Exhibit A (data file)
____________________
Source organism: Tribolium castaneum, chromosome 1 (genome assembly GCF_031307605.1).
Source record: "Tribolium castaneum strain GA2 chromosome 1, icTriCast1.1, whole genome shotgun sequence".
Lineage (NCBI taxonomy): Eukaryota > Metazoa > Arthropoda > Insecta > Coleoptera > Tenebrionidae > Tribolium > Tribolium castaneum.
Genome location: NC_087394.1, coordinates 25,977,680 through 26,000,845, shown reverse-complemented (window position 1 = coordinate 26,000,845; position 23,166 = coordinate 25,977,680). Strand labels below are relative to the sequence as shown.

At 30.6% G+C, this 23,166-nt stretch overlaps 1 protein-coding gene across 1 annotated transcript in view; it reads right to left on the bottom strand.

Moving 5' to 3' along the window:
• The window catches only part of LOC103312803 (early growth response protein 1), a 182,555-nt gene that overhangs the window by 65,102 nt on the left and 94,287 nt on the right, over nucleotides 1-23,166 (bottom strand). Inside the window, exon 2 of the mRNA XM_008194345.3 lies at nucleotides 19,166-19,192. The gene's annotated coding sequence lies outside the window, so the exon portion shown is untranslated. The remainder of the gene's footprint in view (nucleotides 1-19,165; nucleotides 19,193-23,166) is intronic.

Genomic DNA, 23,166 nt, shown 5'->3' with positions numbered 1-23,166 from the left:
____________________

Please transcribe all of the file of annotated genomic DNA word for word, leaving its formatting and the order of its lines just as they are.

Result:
Source organism: Tribolium castaneum, chromosome 1 (genome assembly GCF_031307605.1).
Source record: "Tribolium castaneum strain GA2 chromosome 1, icTriCast1.1, whole genome shotgun sequence".
Lineage (NCBI taxonomy): Eukaryota > Metazoa > Arthropoda > Insecta > Coleoptera > Tenebrionidae > Tribolium > Tribolium castaneum.
Genome location: NC_087394.1, coordinates 25,977,680 through 26,000,845, shown reverse-complemented (window position 1 = coordinate 26,000,845; position 23,166 = coordinate 25,977,680). Strand labels below are relative to the sequence as shown.

At 30.6% G+C, this 23,166-nt stretch overlaps 1 protein-coding gene across 1 annotated transcript in view; it reads right to left on the bottom strand.

Moving 5' to 3' along the window:
• The window catches only part of LOC103312803 (early growth response protein 1), a 182,555-nt gene that overhangs the window by 65,102 nt on the left and 94,287 nt on the right, over nucleotides 1-23,166 (bottom strand). Inside the window, exon 2 of the mRNA XM_008194345.3 lies at nucleotides 19,166-19,192. The gene's annotated coding sequence lies outside the window, so the exon portion shown is untranslated. The remainder of the gene's footprint in view (nucleotides 1-19,165; nucleotides 19,193-23,166) is intronic.

Genomic DNA, 23,166 nt, shown 5'->3' with positions numbered 1-23,166 from the left: